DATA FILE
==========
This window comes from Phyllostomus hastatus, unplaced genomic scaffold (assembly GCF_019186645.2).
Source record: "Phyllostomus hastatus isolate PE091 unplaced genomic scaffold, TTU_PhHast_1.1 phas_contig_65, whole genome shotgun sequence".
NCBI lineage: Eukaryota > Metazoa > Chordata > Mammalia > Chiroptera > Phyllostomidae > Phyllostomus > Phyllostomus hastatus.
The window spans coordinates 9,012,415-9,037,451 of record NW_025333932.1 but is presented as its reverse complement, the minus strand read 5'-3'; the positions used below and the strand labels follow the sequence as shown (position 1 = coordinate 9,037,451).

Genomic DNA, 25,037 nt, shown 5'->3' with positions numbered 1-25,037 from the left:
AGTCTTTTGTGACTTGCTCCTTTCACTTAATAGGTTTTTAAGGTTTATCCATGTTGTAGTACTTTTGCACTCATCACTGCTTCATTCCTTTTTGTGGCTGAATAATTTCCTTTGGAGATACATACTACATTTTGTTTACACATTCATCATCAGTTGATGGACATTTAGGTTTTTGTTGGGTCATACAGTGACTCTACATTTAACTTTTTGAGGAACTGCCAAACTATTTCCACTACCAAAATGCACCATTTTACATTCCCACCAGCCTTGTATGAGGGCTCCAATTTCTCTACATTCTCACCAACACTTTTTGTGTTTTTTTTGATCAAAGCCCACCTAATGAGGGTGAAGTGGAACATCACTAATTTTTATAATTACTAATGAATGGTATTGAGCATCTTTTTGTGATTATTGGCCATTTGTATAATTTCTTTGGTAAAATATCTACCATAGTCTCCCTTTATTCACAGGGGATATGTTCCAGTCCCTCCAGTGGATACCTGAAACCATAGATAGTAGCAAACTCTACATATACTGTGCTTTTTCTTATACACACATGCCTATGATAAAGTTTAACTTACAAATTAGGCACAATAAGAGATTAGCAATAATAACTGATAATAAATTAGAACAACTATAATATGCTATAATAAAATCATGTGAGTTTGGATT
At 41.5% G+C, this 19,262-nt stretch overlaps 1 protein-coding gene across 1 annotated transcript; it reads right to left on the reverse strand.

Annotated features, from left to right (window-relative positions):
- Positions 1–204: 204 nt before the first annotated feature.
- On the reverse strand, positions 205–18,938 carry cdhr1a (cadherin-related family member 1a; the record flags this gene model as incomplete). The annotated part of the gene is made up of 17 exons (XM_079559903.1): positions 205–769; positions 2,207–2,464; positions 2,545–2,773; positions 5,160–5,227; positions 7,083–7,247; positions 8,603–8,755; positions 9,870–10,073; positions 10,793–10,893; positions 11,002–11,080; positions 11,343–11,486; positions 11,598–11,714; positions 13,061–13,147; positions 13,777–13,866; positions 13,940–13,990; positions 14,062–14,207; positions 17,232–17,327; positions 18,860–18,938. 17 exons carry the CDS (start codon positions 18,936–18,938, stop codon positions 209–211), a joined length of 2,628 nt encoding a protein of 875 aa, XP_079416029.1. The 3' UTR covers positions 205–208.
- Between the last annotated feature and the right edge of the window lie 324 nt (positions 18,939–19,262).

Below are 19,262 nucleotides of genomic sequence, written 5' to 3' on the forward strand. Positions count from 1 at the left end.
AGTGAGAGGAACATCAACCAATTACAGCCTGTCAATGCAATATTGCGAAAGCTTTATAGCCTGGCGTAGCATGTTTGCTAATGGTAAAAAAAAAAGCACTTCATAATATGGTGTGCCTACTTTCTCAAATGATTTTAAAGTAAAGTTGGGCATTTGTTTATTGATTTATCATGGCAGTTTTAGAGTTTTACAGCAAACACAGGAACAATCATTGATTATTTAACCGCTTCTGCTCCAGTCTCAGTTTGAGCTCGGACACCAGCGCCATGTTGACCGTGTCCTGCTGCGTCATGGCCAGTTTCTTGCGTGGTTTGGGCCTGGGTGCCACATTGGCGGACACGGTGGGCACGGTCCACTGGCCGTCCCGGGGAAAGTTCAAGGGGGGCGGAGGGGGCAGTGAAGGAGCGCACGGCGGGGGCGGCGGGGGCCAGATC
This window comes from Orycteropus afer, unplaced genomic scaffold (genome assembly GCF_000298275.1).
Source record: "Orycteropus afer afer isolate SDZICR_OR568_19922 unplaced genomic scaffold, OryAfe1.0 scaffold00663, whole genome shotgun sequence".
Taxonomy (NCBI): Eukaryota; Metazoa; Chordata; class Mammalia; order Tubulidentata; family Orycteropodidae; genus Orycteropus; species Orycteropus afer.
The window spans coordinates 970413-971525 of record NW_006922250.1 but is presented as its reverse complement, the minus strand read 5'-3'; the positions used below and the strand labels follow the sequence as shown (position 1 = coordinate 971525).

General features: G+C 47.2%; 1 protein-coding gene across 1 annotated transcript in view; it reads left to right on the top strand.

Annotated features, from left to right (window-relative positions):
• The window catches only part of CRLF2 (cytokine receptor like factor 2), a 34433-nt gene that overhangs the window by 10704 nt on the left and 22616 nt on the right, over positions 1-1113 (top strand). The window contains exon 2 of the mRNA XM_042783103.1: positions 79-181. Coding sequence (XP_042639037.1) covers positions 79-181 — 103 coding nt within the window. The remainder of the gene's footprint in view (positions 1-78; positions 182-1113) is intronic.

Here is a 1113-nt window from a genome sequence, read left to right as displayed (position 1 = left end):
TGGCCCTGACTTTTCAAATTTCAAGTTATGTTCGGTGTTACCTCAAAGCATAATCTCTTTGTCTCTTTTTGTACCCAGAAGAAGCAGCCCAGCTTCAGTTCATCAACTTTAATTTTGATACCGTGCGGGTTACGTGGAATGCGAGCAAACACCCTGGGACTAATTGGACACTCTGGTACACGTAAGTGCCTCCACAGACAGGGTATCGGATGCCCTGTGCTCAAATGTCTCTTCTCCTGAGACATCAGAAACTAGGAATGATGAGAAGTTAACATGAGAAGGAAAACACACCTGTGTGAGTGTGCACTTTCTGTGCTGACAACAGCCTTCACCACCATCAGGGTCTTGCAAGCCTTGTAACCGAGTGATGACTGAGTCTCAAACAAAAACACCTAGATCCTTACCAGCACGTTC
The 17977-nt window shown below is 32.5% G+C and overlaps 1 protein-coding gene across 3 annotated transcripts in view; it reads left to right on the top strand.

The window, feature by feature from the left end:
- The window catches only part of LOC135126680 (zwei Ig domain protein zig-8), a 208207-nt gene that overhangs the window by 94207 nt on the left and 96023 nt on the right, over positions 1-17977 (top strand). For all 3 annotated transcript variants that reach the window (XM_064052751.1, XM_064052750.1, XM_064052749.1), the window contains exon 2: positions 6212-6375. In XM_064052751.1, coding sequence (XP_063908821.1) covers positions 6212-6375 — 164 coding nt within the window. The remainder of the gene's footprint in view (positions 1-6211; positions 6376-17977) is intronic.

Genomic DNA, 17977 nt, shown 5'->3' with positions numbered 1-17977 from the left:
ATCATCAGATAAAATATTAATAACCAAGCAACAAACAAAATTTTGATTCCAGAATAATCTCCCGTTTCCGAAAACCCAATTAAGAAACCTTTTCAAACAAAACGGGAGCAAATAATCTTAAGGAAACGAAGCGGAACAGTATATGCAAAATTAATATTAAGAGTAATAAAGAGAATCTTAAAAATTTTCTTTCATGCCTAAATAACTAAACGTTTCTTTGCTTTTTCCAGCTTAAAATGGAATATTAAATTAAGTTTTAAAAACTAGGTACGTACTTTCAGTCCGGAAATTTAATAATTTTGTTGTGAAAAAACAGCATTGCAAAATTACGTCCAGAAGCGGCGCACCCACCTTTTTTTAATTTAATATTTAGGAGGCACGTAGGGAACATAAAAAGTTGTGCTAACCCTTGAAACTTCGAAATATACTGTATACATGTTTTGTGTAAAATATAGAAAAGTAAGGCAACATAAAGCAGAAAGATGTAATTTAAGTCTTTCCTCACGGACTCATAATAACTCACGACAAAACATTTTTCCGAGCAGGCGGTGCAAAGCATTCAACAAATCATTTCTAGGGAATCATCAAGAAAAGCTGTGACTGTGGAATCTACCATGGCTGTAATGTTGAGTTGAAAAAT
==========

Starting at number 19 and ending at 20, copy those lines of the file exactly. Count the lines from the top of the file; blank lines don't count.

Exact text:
Annotated features, from left to right (window-relative positions):
• The window catches only part of CRLF2 (cytokine receptor like factor 2), a 34433-nt gene that overhangs the window by 10704 nt on the left and 22616 nt on the right, over positions 1-1113 (top strand). The window contains exon 2 of the mRNA XM_042783103.1: positions 79-181. Coding sequence (XP_042639037.1) covers positions 79-181 — 103 coding nt within the window. The remainder of the gene's footprint in view (positions 1-78; positions 182-1113) is intronic.